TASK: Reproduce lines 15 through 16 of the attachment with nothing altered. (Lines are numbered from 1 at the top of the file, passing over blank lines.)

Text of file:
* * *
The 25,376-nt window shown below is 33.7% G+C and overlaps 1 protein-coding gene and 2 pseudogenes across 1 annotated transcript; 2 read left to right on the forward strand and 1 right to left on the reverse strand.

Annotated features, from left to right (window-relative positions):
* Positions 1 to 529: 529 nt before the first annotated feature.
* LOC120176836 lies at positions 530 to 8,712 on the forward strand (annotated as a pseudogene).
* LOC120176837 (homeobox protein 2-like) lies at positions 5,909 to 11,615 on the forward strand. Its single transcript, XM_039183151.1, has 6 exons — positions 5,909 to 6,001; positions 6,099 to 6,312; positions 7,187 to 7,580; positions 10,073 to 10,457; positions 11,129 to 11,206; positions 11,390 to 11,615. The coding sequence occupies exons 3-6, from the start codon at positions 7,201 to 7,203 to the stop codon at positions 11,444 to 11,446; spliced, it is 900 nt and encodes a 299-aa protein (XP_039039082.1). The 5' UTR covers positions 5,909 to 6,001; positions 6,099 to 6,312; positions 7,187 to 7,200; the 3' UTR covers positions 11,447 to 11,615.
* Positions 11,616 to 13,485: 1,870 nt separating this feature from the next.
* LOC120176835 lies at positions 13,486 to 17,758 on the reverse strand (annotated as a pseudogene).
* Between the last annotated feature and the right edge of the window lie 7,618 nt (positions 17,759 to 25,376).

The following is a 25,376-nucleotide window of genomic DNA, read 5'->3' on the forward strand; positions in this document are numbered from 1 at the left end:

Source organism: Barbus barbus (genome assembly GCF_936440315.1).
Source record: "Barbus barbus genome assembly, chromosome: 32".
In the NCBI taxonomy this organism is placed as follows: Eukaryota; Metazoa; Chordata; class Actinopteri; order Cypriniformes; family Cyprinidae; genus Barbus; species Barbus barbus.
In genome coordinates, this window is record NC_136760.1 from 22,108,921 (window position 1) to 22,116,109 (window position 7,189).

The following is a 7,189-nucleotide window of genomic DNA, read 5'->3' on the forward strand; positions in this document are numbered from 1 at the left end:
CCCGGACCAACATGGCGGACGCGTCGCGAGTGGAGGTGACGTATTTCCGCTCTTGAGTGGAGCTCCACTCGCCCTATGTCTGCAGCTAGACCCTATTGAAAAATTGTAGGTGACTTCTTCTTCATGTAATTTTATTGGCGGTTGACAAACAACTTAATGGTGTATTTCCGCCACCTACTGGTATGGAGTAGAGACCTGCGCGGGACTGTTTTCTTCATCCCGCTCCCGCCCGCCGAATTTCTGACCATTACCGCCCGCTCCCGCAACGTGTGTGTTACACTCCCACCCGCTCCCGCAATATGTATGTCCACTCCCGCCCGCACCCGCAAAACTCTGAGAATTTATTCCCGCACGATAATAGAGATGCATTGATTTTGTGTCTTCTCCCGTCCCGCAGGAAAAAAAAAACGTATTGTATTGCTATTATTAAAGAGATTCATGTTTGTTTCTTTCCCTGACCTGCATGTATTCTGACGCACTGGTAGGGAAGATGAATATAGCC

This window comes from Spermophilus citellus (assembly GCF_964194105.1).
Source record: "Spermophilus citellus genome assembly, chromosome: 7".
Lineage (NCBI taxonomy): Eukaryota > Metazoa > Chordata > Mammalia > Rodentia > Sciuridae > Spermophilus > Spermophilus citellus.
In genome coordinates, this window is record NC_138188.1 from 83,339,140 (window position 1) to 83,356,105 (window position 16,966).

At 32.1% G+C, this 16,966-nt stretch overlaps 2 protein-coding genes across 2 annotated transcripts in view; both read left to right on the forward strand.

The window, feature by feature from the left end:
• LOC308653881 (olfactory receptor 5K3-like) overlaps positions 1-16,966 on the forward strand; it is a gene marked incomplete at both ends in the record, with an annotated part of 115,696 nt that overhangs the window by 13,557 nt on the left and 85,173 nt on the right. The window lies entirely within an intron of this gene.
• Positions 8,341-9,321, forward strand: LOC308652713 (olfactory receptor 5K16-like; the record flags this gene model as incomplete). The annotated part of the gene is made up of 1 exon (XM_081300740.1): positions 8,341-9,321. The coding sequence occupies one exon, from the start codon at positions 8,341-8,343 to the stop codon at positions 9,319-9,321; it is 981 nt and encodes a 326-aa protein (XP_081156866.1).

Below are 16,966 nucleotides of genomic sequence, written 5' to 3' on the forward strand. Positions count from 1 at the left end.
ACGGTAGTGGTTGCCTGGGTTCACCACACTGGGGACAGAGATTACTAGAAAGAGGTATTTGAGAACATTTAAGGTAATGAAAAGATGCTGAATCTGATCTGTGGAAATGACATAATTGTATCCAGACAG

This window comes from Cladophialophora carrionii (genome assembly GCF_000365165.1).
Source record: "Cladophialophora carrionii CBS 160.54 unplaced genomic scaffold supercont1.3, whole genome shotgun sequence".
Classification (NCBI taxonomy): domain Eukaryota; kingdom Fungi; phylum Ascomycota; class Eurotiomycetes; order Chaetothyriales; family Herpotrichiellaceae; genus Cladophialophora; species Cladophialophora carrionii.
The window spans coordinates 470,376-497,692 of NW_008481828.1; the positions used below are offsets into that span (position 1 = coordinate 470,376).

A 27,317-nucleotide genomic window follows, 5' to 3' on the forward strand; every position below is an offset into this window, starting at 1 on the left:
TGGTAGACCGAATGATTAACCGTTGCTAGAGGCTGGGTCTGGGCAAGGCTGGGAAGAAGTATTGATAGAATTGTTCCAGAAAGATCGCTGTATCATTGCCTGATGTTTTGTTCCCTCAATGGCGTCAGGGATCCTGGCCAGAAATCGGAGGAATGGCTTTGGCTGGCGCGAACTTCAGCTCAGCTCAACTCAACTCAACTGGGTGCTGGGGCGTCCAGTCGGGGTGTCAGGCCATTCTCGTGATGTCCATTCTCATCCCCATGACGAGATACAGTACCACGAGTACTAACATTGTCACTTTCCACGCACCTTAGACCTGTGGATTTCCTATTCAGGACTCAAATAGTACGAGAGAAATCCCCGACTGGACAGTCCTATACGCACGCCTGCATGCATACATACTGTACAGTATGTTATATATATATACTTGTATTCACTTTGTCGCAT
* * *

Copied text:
CCCGGACCAACATGGCGGACGCGTCGCGAGTGGAGGTGACGTATTTCCGCTCTTGAGTGGAGCTCCACTCGCCCTATGTCTGCAGCTAGACCCTATTGAAAAATTGTAGGTGACTTCTTCTTCATGTAATTTTATTGGCGGTTGACAAACAACTTAATGGTGTATTTCCGCCACCTACTGGTATGGAGTAGAGACCTGCGCGGGACTGTTTTCTTCATCCCGCTCCCGCCCGCCGAATTTCTGACCATTACCGCCCGCTCCCGCAACGTGTGTGTTACACTCCCACCCGCTCCCGCAATATGTATGTCCACTCCCGCCCGCACCCGCAAAACTCTGAGAATTTATTCCCGCACGATAATAGAGATGCATTGATTTTGTGTCTTCTCCCGTCCCGCAGGAAAAAAAAAACGTATTGTATTGCTATTATTAAAGAGATTCATGTTTGTTTCTTTCCCTGACCTGCATGTATTCTGACGCACTGGTAGGGAAGATGAATATAGCC

This window comes from Spermophilus citellus (assembly GCF_964194105.1).